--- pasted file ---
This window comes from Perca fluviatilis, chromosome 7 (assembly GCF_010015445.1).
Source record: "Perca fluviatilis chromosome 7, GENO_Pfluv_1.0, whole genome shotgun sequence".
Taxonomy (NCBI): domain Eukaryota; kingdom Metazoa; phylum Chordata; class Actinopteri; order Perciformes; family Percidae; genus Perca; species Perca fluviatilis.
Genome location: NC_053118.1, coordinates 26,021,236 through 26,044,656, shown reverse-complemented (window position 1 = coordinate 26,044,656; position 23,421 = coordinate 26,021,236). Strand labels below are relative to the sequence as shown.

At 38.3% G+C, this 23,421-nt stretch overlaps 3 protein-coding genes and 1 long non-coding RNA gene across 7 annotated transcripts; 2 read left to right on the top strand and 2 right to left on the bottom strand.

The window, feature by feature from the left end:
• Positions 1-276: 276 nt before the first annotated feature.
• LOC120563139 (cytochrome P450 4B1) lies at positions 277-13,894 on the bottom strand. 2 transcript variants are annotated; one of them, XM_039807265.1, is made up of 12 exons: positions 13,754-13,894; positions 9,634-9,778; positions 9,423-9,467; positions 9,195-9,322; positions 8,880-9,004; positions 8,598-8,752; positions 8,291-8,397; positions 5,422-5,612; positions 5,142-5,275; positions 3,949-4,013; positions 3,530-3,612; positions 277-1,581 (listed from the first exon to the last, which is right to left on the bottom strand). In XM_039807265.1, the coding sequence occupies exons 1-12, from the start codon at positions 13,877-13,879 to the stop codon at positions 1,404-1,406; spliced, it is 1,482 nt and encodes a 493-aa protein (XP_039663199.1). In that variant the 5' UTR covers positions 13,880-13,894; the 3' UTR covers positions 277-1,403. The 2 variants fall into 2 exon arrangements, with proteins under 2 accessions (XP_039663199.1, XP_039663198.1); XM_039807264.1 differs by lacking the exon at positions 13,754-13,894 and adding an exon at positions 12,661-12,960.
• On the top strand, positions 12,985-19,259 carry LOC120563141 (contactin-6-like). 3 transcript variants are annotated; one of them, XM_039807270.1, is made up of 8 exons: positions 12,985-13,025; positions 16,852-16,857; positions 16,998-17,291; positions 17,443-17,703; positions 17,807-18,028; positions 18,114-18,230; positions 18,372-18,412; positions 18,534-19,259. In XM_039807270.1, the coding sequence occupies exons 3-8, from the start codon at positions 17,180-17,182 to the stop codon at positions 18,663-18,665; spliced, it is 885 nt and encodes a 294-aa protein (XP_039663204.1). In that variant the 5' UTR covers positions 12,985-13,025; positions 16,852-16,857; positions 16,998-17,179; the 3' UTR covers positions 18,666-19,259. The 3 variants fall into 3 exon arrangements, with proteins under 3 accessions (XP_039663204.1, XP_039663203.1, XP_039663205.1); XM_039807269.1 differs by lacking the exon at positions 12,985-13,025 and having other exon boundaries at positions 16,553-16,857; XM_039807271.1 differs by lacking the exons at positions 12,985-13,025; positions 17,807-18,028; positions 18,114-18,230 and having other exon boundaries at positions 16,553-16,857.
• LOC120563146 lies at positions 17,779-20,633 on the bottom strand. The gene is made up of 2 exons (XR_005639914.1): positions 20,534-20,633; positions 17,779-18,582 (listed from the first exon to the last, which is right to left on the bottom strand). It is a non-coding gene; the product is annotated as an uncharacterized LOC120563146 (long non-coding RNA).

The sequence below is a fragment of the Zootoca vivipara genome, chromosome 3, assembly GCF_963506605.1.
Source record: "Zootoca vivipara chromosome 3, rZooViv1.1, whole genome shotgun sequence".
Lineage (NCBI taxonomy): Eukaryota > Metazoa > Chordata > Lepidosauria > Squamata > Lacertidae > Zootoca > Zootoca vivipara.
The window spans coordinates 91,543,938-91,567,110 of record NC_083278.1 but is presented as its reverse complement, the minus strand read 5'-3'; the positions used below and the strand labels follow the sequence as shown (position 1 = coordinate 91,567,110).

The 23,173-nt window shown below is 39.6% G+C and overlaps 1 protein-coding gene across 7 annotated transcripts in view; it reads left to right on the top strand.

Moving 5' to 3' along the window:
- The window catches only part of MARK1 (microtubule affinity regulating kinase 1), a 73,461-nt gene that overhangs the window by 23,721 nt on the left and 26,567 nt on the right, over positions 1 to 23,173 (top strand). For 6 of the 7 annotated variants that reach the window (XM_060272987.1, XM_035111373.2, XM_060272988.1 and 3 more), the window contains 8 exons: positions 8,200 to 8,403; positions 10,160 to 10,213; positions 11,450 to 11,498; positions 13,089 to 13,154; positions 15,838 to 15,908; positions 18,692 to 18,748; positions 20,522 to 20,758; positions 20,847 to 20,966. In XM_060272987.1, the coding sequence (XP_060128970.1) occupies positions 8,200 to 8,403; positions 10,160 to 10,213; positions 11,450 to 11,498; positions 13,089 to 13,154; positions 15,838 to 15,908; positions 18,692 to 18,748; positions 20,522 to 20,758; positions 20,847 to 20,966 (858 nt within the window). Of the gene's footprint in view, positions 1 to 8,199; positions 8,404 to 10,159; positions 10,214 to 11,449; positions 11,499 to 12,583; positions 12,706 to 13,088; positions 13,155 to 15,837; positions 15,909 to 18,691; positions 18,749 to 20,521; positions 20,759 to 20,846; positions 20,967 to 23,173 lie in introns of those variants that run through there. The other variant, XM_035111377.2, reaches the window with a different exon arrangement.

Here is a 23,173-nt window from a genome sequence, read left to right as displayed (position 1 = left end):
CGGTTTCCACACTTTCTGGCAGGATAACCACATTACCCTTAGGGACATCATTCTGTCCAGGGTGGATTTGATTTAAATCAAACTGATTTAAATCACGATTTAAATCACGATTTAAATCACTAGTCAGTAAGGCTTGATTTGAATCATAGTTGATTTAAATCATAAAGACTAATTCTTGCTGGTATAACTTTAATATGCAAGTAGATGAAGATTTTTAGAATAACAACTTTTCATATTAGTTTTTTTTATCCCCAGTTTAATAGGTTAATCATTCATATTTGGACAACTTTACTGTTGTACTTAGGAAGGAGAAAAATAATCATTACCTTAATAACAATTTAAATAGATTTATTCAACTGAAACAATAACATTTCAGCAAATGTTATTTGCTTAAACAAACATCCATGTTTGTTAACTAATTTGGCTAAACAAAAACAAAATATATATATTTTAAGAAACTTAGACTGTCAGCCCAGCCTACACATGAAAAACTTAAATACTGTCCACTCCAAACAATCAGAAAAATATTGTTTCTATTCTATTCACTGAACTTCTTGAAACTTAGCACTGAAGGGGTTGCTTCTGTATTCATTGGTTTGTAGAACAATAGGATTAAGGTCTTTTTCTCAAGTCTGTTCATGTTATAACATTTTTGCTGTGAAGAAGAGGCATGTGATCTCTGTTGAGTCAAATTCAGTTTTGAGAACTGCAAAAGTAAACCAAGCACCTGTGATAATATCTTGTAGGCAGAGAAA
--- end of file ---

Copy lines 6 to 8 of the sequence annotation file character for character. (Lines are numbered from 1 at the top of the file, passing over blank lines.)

The window, feature by feature from the left end:
• Positions 1-276: 276 nt before the first annotated feature.
• LOC120563139 (cytochrome P450 4B1) lies at positions 277-13,894 on the bottom strand. 2 transcript variants are annotated; one of them, XM_039807265.1, is made up of 12 exons: positions 13,754-13,894; positions 9,634-9,778; positions 9,423-9,467; positions 9,195-9,322; positions 8,880-9,004; positions 8,598-8,752; positions 8,291-8,397; positions 5,422-5,612; positions 5,142-5,275; positions 3,949-4,013; positions 3,530-3,612; positions 277-1,581 (listed from the first exon to the last, which is right to left on the bottom strand). In XM_039807265.1, the coding sequence occupies exons 1-12, from the start codon at positions 13,877-13,879 to the stop codon at positions 1,404-1,406; spliced, it is 1,482 nt and encodes a 493-aa protein (XP_039663199.1). In that variant the 5' UTR covers positions 13,880-13,894; the 3' UTR covers positions 277-1,403. The 2 variants fall into 2 exon arrangements, with proteins under 2 accessions (XP_039663199.1, XP_039663198.1); XM_039807264.1 differs by lacking the exon at positions 13,754-13,894 and adding an exon at positions 12,661-12,960.